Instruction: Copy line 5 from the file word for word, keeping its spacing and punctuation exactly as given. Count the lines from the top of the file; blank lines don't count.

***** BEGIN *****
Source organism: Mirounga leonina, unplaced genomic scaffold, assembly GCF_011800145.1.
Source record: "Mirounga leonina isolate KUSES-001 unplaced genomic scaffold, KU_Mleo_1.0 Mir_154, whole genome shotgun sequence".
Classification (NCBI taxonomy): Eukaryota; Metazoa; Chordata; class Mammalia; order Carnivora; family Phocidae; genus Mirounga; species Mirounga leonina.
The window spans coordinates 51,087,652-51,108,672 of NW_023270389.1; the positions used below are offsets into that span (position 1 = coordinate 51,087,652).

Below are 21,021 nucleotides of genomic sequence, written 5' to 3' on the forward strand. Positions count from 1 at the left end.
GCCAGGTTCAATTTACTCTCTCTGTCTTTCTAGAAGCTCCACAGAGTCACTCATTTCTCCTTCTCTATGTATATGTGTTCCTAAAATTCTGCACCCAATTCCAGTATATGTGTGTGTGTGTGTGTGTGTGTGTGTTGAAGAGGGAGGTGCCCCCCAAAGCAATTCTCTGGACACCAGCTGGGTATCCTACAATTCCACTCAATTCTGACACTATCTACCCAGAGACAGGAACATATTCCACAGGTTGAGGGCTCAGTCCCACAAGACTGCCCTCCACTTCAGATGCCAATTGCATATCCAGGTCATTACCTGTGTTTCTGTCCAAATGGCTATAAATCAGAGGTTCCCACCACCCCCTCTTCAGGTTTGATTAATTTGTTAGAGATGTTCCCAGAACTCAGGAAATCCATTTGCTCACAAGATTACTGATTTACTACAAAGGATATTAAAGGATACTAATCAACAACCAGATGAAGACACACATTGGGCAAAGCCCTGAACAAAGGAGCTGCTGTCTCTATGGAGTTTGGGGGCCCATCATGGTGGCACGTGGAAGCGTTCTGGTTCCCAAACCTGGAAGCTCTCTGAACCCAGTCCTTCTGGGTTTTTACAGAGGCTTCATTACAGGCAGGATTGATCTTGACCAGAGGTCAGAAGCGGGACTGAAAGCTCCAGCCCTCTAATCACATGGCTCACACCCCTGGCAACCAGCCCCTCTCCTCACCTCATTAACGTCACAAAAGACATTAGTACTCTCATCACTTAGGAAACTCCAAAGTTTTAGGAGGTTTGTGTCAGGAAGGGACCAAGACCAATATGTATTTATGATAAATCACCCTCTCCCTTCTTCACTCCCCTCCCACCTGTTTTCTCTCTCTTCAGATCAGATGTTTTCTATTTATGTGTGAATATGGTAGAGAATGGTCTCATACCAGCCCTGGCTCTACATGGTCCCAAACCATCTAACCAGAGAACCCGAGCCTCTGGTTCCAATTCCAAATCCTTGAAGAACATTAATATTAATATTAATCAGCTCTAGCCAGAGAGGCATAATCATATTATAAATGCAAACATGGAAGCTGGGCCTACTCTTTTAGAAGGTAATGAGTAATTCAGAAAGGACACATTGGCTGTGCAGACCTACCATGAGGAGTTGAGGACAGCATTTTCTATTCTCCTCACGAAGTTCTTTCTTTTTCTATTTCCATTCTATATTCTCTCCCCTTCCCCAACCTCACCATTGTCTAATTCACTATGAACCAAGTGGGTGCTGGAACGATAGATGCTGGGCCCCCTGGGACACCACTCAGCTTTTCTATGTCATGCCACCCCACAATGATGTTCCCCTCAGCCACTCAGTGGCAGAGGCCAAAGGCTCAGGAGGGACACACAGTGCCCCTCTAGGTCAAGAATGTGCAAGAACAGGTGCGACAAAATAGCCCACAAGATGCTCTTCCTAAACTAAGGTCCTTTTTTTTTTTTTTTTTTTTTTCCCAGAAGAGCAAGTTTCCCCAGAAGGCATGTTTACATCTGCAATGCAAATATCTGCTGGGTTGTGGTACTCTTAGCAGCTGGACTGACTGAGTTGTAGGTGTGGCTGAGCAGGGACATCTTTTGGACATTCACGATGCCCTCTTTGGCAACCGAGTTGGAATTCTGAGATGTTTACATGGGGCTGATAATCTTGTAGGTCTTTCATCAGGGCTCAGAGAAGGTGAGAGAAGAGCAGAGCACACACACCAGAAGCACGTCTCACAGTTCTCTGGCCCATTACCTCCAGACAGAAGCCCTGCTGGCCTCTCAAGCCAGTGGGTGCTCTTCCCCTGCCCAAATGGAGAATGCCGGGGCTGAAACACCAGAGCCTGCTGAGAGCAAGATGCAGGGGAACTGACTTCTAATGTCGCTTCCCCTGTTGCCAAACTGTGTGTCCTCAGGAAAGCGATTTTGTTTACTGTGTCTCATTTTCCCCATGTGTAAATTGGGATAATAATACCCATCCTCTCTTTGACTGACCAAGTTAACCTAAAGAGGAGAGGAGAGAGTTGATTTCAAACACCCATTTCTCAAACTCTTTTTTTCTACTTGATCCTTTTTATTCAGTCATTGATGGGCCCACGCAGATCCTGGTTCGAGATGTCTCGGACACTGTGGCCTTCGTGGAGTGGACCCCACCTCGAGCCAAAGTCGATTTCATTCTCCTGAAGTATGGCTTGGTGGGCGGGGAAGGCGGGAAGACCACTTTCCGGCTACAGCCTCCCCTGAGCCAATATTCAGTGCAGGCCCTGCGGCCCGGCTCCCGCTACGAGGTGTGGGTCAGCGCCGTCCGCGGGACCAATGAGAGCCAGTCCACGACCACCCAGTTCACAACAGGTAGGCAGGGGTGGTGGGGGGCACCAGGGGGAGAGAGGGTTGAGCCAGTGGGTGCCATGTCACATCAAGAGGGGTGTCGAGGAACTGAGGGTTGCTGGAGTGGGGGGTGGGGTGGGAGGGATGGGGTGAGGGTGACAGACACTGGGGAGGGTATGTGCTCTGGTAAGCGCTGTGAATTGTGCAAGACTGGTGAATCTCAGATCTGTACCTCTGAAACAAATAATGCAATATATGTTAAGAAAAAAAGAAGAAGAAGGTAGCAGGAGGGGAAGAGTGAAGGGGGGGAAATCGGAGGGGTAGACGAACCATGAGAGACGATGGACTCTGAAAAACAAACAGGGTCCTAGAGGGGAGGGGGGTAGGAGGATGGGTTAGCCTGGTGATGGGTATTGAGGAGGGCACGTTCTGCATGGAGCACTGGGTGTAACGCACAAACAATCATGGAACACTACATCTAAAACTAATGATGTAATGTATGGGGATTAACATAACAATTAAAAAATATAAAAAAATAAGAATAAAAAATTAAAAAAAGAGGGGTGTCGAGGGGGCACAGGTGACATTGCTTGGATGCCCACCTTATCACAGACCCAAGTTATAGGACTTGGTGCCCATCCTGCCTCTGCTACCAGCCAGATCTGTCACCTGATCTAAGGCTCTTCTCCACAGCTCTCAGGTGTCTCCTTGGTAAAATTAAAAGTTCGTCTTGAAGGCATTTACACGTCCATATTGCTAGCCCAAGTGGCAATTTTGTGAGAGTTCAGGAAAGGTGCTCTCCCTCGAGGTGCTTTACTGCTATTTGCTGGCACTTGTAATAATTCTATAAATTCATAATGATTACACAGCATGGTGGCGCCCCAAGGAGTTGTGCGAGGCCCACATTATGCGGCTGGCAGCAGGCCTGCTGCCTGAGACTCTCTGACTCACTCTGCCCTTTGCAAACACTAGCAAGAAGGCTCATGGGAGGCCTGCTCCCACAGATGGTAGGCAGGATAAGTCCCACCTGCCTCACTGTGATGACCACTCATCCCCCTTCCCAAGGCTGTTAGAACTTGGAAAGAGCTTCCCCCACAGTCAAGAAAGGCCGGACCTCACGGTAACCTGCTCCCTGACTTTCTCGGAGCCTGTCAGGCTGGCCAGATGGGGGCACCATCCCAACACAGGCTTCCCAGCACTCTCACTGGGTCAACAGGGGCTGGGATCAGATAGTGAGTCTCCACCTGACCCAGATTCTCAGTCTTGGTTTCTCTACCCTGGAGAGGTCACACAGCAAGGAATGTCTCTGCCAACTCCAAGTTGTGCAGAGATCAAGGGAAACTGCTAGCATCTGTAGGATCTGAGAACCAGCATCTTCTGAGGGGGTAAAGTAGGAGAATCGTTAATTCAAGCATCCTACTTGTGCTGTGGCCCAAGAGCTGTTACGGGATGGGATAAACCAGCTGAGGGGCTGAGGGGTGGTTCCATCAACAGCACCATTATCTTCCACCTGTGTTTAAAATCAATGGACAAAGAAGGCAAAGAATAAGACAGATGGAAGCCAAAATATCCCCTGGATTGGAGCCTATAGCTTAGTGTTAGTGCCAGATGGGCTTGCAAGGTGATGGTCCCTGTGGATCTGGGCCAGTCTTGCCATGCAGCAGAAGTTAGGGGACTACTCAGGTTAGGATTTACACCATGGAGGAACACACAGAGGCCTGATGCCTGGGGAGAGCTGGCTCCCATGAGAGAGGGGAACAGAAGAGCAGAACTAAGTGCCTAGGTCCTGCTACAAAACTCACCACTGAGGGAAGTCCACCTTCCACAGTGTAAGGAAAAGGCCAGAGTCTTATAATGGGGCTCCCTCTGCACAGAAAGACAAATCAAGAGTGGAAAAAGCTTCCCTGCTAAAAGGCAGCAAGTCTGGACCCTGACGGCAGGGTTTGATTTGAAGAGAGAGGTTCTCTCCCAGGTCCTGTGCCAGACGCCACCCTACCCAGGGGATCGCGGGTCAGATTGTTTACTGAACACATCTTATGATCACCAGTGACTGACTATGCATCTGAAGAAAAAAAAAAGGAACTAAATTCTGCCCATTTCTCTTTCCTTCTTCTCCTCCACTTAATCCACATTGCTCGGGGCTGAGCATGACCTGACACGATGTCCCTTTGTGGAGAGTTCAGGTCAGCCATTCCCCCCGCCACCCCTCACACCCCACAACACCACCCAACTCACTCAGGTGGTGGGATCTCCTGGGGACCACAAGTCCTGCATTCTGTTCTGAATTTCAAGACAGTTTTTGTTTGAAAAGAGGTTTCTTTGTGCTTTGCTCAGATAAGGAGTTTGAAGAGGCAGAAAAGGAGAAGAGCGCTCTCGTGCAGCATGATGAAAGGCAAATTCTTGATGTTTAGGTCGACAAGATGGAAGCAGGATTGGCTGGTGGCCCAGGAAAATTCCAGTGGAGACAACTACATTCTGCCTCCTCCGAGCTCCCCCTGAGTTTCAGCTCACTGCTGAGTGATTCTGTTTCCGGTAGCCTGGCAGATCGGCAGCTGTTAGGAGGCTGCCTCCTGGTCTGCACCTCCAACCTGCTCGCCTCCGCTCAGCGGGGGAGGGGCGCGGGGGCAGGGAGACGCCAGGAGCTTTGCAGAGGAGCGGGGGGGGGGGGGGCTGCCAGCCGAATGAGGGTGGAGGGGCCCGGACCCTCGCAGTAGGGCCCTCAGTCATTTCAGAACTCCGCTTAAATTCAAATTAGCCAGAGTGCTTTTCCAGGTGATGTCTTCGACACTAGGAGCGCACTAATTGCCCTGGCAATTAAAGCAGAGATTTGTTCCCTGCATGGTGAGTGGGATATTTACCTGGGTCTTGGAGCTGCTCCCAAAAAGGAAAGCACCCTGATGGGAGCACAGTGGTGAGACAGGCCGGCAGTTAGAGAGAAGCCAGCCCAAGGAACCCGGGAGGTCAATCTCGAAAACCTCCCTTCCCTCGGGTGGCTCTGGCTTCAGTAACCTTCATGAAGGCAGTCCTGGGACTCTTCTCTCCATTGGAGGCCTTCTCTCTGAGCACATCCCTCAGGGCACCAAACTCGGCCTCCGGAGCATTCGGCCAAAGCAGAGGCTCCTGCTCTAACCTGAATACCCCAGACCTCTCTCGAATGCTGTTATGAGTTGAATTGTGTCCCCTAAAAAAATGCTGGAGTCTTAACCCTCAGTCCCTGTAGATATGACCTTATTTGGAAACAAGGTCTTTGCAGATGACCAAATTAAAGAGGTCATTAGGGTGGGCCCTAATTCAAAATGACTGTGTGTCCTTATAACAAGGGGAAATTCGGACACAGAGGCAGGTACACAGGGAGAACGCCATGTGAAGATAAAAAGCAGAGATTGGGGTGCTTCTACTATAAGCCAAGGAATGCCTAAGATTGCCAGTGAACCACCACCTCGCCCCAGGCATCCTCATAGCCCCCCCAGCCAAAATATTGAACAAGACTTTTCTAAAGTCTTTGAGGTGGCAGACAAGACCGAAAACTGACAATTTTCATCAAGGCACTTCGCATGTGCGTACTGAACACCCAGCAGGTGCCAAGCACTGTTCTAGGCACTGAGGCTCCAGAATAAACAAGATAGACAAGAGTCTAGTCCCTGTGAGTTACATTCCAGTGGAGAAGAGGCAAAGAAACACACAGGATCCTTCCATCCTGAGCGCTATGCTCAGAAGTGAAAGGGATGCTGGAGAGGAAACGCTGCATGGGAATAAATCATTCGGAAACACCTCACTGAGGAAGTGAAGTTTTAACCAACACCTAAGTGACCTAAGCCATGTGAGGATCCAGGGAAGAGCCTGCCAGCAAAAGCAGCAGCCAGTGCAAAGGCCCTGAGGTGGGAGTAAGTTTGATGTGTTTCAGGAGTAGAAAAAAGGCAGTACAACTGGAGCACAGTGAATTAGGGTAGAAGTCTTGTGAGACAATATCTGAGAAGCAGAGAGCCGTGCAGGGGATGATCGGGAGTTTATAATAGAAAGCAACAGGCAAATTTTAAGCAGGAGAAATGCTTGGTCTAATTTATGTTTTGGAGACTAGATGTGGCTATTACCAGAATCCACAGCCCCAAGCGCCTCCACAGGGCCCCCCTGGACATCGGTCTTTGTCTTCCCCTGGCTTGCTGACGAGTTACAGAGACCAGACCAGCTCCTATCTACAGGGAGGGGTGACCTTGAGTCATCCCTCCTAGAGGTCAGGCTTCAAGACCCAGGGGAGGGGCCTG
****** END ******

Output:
Below are 21,021 nucleotides of genomic sequence, written 5' to 3' on the forward strand. Positions count from 1 at the left end.